Letter 351a

351a. Adalberg Friedrich Marcus to Caroline in Jena: Bamberg, 6 March 1802 [*]

Bamberg, 6 March 1802

This small book that has been lying here on my table for several weeks now simply refuses to depart for Jena without at least some modest accompanying words. [1] I have consoled it from one postal day to the next, and as proof of my good will have even dog-eared not a few pages in it. These tiny dog-ears are at once also just as many fond memories of you, my dear Madam Schlegel. [2] Some of the marked Lieder will, I hope, also receive your approval. Will this letter find you still [in] Jena? [3]

I am hoping our friend Schelling will already have received the first issue of the Magazin in my name from the Academic Bookstore. [4] — I will be writing him very soon myself. [5] He once presented me with a quite handsome copy of his System of Transcendental Philosophy, though one fascicle is missing, which I hope he might yet secure for me. [6]

From Wilhelm, too, I would very much like — at my cost, of course — a handsome copy of his translation of Shakespeare. [7] But I will query him myself on this subject. He is probably still in Berlin. [8]

Here everyone is living and breathing the philosophy of nature. Were our friend Schelling to visit us now, he would certainly be delighted with what he finds, though Röschlaub comes increasingly into conflict with others because he has not quite kept up with things. [9]

Stay well, my dear lady friend. Please let me hear something from you. I am quite interested in what is happening with and around you.



[*] Source: Georg Waitz, (1882), 96. Back.

[1] Unidentified, though Marcus goes on to mention that it contained Lieder. No letter seems to document Caroline having thanked Marcus or otherwise referred to this book. Back.

[2] Caroline had last been in Bamberg during the summer and early autumn of 1800 (Rudolf Koch and Fritz Kredel, Deutschland und angrenzende Gebiete [Leipzig 1937]):



[3] I.e., rather than in Berlin; Caroline did not depart for at least another week. Marcus, that is, seems to have learned of her trip. Back.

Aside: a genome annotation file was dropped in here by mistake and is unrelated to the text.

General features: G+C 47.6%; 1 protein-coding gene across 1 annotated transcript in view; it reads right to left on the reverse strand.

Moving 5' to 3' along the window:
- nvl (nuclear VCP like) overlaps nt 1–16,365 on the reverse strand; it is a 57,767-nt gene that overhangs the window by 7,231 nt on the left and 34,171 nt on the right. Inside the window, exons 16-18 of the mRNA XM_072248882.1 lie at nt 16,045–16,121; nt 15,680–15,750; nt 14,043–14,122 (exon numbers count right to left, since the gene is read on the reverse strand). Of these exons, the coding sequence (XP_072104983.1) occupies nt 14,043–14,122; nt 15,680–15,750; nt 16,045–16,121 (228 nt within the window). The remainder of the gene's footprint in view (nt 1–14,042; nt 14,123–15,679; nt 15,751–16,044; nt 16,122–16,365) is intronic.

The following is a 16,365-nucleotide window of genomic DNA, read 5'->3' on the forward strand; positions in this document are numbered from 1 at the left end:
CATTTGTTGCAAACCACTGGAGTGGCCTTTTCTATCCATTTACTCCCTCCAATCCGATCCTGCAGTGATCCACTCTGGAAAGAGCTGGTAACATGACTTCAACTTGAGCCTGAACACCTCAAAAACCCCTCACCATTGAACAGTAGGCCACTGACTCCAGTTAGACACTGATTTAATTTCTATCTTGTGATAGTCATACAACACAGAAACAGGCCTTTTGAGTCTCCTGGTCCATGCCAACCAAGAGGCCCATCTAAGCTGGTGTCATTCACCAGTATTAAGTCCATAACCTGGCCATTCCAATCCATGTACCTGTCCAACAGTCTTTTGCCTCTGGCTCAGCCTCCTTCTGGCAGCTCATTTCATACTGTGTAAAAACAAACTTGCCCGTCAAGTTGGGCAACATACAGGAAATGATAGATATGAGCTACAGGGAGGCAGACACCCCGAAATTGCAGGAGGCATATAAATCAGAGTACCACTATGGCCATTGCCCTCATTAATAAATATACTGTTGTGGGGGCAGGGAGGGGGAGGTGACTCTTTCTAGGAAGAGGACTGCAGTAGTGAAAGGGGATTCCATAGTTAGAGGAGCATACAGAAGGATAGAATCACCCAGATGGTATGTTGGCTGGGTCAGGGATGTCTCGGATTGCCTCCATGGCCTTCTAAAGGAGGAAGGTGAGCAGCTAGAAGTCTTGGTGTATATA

[4] Presumably the Magazin zur Vervollkommnung der theoretischen und praktischen Heilkunde, later: Magazin zur Vervollkommnung der Medizin, ed. Andreas Röschlaub, vols. 1–10 (1799–1809). The periodical was currently publishing issues in vol. 6 (1801/02). The first issue to be dated 1802 was vol. 6, no. 2, precisely the issue in which Röschlaub responded to August von Kotzebue’s accusations of forgery. Concerning this episode, see supplementary appendix 326.2. See also Caroline’s letter to Wilhelm Schlegel on 19–20 July 1801 (letter 326), note 37. Back.

[5] The next extant letter from Marcus to Schelling is dated 3 May 1802 (letter 357b). Back.

[6] Marcus cites the title incorrectly (“philosophy” rather than “idealism”); System des transcendentalen Idealismus (Tübingen 1800). Back.

[7] Vol. 8, König Heinrich der Sechste: Zweyter Theil, König Heinrich der Sechste: Dritter Theil had appeared at Michaelmas 1801. Back.

[8] That Marcus believes Wilhelm is “still” in Berlin presumably reflects his understanding (from Caroline?) that Wilhelm might be teaching in Jena during the coming summer, as has been discussed in several of Caroline’s letters to Wilhelm. Otherwise it seems a curious remark (Rudolf Koch and Fritz Kredel, Deutschland und angrenzende Gebiete [Leipzig 1937]):



[9] Andreas Röschlaub’s increasing conflict with both Marcus and Schelling over the next few years (esp. 1804–5) is documented in the later correspondence between these men in this present collection.

That said, it is a letter from Röschlaub to Schelling barely two weeks later, on 20 March 1802, that informs Schelling in an anticipatory fashion of problems Schelling himself might expect concerning the philosophy of nature. For the text of that letter, see Caroline’s letter to Wilhelm on 15 February 1802 (letter 347), note 35. Back.

Translation © 2016 Doug Stott